Ferris Wheel Part I.


Hello! In this tutorial I'm gonna show you just how I make my ferris wheel embroideries. While each one may look slightly different, the underlying structure is still the same.

First off, I want to note that I made the decision to split this tutorial into two parts because it was just so completely filled with information and I thought it would be a less confusing tutorial experience.

This first part will be the making of the main ferris wheel shape, and when you finish, you can go on to part 2. Thanks for stopping by and enjoy!


Materials Needed:

  • 100% Cotton, Unbleached Utility Fabric (Any sturdy cotton fabric that's thick enough to hold paint and thin enough to comfortably sew through)
  • Embroidery Hoop (4" & 3" shown)
  • Pencil
  • Scissors
  • Bright paint brush ("Bright"= flat edge)
  • "Pthalo blue" and "Titanium White" acrylic paint
  • Paint palette
  • Drop cloth for paint mess and some water for mixing
  • Various embroidery thread colors

Start setting up the embroidery hoop by cutting out the size of fabric you need -- use the hoop for a guided size estimate. Be sure to leave extra fabric on the edges for better gripping and keep fabric taut. Once hoop is set up, place the second smaller hoop. (In this case, the 3" hoop on top of the 4" hoop.) The smaller hoop will help to make our boundary line for the painting portion.


After tracing out the circle form for the boundary of the painting, use the same circle form to outline a ferris wheel section. If you're unsure where to put the center of the ferris wheel, visualize where the center of the circle is and place a dot there. Begin to mark out the lines of each triangle section, being sure to stay within the boundary of the first circle drawn.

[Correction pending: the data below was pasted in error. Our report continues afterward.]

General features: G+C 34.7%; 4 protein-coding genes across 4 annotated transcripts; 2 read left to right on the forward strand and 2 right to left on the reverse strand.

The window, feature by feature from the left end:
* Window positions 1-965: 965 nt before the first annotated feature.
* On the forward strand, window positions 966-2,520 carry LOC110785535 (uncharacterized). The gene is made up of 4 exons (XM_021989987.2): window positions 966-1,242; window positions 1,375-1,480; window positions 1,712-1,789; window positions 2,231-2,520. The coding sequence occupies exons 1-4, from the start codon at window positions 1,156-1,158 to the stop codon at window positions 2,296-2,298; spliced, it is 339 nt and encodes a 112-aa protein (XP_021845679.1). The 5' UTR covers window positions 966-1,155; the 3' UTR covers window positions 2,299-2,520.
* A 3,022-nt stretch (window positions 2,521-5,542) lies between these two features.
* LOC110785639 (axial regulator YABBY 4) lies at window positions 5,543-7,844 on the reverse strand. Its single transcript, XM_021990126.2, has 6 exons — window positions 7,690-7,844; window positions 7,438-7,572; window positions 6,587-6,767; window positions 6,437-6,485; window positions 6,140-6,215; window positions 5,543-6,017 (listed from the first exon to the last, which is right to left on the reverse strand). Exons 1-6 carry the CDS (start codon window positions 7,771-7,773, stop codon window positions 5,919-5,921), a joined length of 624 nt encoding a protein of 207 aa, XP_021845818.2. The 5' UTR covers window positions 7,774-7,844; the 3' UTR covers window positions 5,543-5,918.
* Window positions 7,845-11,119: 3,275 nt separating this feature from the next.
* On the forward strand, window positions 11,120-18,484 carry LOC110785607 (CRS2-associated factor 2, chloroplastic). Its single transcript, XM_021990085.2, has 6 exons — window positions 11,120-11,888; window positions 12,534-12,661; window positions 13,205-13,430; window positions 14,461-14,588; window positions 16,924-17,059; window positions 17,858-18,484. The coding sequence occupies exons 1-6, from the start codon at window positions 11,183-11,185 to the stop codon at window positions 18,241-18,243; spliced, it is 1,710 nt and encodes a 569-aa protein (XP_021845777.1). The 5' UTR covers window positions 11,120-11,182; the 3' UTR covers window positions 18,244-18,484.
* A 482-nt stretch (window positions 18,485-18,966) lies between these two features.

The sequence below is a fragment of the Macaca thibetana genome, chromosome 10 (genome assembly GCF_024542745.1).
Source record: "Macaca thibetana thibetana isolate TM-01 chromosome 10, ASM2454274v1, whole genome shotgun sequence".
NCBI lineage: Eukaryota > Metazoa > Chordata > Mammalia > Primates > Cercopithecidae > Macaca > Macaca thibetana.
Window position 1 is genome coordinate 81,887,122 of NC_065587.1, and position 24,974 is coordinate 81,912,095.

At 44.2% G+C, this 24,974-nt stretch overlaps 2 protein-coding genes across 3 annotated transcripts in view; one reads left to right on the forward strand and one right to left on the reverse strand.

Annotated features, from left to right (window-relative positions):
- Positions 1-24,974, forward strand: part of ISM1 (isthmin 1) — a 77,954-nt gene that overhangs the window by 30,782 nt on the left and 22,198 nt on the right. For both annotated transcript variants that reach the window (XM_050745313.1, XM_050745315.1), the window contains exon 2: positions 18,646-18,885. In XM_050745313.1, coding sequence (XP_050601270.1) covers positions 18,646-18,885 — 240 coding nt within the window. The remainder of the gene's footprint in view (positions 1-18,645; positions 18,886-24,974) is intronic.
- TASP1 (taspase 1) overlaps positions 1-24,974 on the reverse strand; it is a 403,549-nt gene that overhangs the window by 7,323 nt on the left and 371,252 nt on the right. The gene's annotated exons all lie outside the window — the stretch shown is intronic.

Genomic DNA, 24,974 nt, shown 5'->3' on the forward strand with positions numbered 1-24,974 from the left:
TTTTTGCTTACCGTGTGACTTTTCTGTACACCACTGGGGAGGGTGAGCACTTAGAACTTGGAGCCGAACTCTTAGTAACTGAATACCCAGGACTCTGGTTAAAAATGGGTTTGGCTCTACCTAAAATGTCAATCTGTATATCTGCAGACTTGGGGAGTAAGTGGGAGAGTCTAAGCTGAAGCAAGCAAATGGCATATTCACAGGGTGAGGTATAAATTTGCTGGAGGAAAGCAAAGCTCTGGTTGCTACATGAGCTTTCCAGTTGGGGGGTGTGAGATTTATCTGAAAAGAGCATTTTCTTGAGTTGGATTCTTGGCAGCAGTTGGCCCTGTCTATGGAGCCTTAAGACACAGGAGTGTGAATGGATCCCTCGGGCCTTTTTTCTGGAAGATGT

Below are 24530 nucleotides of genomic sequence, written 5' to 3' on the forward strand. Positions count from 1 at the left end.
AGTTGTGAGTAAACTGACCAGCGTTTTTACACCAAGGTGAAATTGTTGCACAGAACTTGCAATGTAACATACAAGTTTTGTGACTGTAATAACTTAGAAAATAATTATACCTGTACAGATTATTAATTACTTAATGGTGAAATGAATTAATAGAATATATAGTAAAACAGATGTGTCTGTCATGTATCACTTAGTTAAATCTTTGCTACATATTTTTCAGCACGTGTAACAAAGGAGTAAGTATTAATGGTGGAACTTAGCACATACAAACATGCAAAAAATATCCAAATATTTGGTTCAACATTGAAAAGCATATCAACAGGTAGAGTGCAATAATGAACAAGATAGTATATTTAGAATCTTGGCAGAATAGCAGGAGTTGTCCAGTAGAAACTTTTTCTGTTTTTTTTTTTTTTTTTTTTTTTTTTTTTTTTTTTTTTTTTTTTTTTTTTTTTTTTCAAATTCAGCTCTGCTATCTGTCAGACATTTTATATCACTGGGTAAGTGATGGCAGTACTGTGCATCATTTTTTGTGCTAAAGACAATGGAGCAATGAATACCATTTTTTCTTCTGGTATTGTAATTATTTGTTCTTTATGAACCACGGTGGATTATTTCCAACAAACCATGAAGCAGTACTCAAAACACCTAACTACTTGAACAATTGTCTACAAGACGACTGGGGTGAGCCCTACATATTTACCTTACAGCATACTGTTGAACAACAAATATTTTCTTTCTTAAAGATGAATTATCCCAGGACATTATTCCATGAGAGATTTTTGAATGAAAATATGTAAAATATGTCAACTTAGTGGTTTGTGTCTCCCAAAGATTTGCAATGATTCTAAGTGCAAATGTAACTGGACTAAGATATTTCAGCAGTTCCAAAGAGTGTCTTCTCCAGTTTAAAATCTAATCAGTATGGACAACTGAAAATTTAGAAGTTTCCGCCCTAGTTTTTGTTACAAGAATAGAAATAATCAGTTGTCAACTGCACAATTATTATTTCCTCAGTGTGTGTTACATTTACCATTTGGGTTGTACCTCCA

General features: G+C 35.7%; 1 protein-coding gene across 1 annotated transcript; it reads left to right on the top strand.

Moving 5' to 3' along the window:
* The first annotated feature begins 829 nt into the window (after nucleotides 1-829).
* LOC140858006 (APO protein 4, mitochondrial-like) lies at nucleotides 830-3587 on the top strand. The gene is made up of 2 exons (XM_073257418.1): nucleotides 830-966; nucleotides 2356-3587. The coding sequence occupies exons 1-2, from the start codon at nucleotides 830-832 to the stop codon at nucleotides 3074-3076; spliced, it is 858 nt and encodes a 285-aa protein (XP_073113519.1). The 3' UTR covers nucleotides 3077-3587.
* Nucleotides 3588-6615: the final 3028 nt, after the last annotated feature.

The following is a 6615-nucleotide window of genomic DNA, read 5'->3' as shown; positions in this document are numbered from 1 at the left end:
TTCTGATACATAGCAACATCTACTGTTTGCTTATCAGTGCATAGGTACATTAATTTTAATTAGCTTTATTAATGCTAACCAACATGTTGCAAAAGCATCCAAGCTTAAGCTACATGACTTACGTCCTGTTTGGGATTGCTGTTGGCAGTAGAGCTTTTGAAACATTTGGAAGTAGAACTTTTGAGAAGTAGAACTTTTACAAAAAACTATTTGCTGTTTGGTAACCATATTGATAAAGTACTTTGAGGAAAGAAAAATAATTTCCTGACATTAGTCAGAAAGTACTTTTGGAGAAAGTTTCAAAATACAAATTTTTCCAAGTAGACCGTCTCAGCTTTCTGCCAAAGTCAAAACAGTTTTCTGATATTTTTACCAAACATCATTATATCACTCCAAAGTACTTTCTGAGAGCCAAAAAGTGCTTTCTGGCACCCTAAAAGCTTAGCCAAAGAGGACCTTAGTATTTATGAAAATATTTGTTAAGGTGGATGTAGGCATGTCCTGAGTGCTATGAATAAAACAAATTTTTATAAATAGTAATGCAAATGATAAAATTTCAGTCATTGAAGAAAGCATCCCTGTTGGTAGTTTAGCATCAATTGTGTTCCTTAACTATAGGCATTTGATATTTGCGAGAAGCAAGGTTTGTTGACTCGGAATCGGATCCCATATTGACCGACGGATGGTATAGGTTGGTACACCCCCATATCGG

Mix your sky blue color by using mostly white paint, a dot of water, and a smidgen of pthalo blue paint. Use your bright paint brush (flat edge paint brush) to start painting inside the entire circle. It's easiest to start at the edges and work your way into the middle. Your pencil marks should be dark enough that they will still show through the thin layer of paint.


Allow the paint to dry, drying time varies depending on the wetness of the paint, so I would wait at least an hour before stitching. You can use a blow dryer to speed up the drying process.

While the paint is drying I find it helpful to search through my colors and find the ones I will use. I find a color for the main section of the ferris wheel -- white or light gray. For each ferris wheel seat, I find a light valued color and a dark valued version of that color. See below.


Start by threading the needle and knotting the ends a couple times. Then insert the needle through the back of the hoop -- this leaves the knot at the back of the fabric.

You should see the pencil lines very slightly through the paint, and if you get lost, use the circle form to help guide your eyes to the edges of the first circle we had drawn. We will follow the edges to make "triangles." See below.


Continue making the "triangles" all the way around until you've finished the main ferris wheel shape. Once you've finished you can begin to go all the way around once more about half an inch inside the circle. See Below.


Words and photos by Jordan Harmon

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April 2018